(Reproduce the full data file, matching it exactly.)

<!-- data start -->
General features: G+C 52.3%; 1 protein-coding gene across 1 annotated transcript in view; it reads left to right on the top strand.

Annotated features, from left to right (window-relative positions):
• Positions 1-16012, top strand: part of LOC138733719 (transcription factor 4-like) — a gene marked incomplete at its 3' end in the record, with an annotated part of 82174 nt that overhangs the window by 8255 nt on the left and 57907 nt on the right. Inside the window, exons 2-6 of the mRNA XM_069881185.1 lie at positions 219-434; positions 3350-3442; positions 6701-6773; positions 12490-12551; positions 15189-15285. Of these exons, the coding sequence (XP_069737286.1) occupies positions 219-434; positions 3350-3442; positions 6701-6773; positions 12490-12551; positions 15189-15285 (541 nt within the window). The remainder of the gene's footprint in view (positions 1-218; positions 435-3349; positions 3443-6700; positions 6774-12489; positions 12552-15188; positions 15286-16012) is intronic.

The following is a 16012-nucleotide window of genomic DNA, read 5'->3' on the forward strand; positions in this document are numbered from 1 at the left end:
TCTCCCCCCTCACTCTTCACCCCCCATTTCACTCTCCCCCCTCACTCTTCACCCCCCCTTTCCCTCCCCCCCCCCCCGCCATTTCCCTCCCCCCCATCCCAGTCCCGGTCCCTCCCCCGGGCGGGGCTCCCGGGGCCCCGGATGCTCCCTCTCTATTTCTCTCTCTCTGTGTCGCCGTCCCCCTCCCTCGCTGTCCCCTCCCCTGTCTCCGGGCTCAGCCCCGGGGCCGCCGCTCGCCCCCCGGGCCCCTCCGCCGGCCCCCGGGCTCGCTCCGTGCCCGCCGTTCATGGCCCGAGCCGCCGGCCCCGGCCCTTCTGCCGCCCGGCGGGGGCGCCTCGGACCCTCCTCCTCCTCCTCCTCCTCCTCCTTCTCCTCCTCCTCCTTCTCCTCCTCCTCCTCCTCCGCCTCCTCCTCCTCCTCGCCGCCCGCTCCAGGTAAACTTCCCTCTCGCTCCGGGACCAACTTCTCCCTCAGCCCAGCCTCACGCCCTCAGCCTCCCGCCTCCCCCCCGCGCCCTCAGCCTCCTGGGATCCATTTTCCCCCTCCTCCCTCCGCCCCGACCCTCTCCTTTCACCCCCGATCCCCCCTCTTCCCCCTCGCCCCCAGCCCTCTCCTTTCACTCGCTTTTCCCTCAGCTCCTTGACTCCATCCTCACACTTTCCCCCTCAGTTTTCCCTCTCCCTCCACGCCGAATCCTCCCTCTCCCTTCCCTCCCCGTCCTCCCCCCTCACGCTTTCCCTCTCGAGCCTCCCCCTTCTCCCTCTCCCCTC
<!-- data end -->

General features: G+C 52.3%; 1 protein-coding gene across 1 annotated transcript in view; it reads left to right on the top strand.

Annotated features, from left to right (window-relative positions):
• Positions 1-16012, top strand: part of LOC138733719 (transcription factor 4-like) — a gene marked incomplete at its 3' end in the record, with an annotated part of 82174 nt that overhangs the window by 8255 nt on the left and 57907 nt on the right. Inside the window, exons 2-6 of the mRNA XM_069881185.1 lie at positions 219-434; positions 3350-3442; positions 6701-6773; positions 12490-12551; positions 15189-15285. Of these exons, the coding sequence (XP_069737286.1) occupies positions 219-434; positions 3350-3442; positions 6701-6773; positions 12490-12551; positions 15189-15285 (541 nt within the window). The remainder of the gene's footprint in view (positions 1-218; positions 435-3349; positions 3443-6700; positions 6774-12489; positions 12552-15188; positions 15286-16012) is intronic.

The following is a 16012-nucleotide window of genomic DNA, read 5'->3' on the forward strand; positions in this document are numbered from 1 at the left end:
TCTCCCCCCTCACTCTTCACCCCCCATTTCACTCTCCCCCCTCACTCTTCACCCCCCCTTTCCCTCCCCCCCCCCCCGCCATTTCCCTCCCCCCCATCCCAGTCCCGGTCCCTCCCCCGGGCGGGGCTCCCGGGGCCCCGGATGCTCCCTCTCTATTTCTCTCTCTCTGTGTCGCCGTCCCCCTCCCTCGCTGTCCCCTCCCCTGTCTCCGGGCTCAGCCCCGGGGCCGCCGCTCGCCCCCCGGGCCCCTCCGCCGGCCCCCGGGCTCGCTCCGTGCCCGCCGTTCATGGCCCGAGCCGCCGGCCCCGGCCCTTCTGCCGCCCGGCGGGGGCGCCTCGGACCCTCCTCCTCCTCCTCCTCCTCCTCCTTCTCCTCCTCCTCCTTCTCCTCCTCCTCCTCCTCCGCCTCCTCCTCCTCCTCGCCGCCCGCTCCAGGTAAACTTCCCTCTCGCTCCGGGACCAACTTCTCCCTCAGCCCAGCCTCACGCCCTCAGCCTCCCGCCTCCCCCCCGCGCCCTCAGCCTCCTGGGATCCATTTTCCCCCTCCTCCCTCCGCCCCGACCCTCTCCTTTCACCCCCGATCCCCCCTCTTCCCCCTCGCCCCCAGCCCTCTCCTTTCACTCGCTTTTCCCTCAGCTCCTTGACTCCATCCTCACACTTTCCCCCTCAGTTTTCCCTCTCCCTCCACGCCGAATCCTCCCTCTCCCTTCCCTCCCCGTCCTCCCCCCTCACGCTTTCCCTCTCGAGCCTCCCCCTTCTCCCTCTCCCCTC